3. The Met.  Wow, I can hear the cultured from all over the world complaining already.  How can the Met be third?  Well, it is.  It’s an amazing museum, built on the scale and philosophy of the Louvre in Paris, with the added benefit of an impressive Impressionist collection, which the Louvre doesn’t really have. But… apart from not having that inexplicable Pyramid entry, the Met has a bit too much mass appeal to get any further than third on our list.  Which just goes to show how good the art museums in New York truly are.

Frick Collection Interior

2.  The Frick Collection.  While the collection itself is small, and not particularly impactful compared to the others on this list, the Frick deserves its place among our favorites for various reasons.  The first is that the house it is located in is perfect gilded-age elegance, uncompromising in the sense that money exists to be enjoyed, without guilt and to the fullest extent.  It is a beautiful place.  The art is good, too, with Whistler, Goya and Velázquez on the walls.  It can’t be first, but it is the one that makes us point and say: that is how it should be done.

The Starry Night by Vincent Van Gogh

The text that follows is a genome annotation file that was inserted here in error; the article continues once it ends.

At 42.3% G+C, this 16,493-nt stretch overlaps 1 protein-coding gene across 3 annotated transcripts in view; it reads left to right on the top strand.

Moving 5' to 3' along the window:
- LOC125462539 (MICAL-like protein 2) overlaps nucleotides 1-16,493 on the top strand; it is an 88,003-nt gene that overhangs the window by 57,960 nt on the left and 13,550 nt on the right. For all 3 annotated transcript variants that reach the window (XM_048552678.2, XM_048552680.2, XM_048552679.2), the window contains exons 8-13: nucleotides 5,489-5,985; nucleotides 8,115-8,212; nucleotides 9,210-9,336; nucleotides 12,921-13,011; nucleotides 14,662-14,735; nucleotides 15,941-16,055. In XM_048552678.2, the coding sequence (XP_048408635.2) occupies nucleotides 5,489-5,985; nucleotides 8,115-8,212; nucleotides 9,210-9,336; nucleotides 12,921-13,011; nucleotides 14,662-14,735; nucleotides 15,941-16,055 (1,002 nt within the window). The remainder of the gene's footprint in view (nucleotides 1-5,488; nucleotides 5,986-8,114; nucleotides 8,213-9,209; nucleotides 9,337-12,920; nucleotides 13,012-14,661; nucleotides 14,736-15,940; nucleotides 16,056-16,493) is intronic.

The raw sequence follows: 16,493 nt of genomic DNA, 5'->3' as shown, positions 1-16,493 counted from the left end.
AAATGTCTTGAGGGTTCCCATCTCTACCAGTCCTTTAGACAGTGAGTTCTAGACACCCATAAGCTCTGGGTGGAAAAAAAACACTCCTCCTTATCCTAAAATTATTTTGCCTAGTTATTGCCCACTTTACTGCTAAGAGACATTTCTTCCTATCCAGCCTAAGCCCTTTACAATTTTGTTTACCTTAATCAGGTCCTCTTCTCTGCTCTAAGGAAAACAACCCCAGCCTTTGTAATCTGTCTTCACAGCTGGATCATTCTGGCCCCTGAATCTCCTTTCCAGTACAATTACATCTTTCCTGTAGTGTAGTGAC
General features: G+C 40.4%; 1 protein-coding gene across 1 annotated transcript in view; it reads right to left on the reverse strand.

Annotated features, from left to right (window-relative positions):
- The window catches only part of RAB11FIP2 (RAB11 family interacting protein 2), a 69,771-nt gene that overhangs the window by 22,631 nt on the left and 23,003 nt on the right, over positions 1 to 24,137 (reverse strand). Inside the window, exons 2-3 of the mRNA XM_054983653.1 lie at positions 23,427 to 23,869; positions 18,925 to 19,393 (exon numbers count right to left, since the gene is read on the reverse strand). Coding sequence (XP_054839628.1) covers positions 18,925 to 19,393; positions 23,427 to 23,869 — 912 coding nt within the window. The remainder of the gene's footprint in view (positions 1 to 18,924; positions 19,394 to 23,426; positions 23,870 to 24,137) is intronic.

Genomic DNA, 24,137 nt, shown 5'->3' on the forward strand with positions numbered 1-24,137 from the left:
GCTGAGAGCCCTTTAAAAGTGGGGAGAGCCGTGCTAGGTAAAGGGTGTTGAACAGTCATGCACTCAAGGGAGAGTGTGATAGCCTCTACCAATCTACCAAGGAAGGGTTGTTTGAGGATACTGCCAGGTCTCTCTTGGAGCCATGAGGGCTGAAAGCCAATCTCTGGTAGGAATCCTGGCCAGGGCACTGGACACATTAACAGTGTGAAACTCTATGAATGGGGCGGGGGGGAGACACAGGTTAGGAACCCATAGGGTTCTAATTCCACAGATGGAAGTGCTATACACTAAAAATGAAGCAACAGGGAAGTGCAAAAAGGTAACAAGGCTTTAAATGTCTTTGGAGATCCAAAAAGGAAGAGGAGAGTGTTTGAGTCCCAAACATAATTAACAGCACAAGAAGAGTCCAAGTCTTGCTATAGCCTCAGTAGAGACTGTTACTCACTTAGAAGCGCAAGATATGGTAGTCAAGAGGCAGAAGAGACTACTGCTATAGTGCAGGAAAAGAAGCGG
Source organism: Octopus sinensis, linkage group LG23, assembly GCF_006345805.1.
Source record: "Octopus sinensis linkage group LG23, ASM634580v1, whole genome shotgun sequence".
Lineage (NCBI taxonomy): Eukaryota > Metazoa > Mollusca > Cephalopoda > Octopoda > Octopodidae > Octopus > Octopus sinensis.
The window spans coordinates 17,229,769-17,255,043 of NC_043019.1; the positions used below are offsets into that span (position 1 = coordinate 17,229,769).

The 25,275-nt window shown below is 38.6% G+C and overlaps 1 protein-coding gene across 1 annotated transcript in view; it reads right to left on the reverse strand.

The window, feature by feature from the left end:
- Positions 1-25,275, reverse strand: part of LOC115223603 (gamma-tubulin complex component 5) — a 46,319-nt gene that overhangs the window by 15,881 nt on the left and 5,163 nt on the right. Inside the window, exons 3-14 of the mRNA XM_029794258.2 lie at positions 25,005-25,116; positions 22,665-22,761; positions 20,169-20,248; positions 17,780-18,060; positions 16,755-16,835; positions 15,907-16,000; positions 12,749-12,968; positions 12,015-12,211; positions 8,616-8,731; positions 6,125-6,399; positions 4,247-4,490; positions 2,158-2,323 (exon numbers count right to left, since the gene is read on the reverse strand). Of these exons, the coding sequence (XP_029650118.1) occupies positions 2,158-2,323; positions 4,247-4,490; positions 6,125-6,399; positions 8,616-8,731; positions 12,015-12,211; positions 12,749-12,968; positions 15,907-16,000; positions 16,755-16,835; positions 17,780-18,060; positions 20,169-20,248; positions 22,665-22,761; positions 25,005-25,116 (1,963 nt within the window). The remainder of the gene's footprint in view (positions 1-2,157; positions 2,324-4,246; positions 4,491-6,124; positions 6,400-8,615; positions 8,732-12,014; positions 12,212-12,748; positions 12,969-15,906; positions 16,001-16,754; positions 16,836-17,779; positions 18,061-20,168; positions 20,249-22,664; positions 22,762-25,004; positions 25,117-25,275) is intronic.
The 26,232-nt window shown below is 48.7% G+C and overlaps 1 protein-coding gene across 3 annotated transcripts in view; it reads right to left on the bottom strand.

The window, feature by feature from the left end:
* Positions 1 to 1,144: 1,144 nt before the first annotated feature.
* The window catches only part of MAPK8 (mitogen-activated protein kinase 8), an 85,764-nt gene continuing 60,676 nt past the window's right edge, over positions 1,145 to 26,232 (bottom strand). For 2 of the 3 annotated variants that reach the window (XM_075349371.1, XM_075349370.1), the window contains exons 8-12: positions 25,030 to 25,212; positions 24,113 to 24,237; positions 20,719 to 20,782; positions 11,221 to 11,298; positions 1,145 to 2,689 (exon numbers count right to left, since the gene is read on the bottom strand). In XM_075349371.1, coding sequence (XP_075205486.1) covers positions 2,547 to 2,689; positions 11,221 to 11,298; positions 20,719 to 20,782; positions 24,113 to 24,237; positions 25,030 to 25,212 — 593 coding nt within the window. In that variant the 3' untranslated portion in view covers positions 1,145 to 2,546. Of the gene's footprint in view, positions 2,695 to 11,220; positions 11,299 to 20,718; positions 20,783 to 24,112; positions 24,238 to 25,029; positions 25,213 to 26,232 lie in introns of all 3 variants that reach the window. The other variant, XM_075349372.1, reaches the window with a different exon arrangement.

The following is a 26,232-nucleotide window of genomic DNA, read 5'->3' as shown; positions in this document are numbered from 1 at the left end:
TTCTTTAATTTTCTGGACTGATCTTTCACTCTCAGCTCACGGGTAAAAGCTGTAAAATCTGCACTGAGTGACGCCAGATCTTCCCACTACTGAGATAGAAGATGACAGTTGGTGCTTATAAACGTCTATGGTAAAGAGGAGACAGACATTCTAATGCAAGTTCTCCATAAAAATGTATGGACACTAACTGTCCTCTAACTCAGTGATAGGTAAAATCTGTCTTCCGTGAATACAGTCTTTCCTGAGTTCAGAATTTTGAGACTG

1. MoMA.  OK, so once the Met was out, this one was always going to win, but still requires some explanation.  Classically Educated is supposed to be all about the classics, after all – and the collection here is late 19th century at its oldest point.  But the thing is, if you go off to look for a polymath with gently elitist tendencies, it’s more likely that you’ll find him hanging around in this museum than any of the others on the list.  So, something about this museum makes it a haven for our target audience.  What?  Well, for one thing, it’s eclectic – you need to be able to appreciate painting and photography and graphic design and industrial design to truly enjoy this one.  For another, you need to be grounded sufficiently in art theory to have an appreciation of the conversation that is constantly going on regarding the definition and limits of art.  These two characteristics make it our kind of art museum – but what truly seals its position is the fact that there it is: Van Gogh’s The Starry Night, hanging on its own wall.  When you have the best impressionist painting, you have an insurmountable advantage.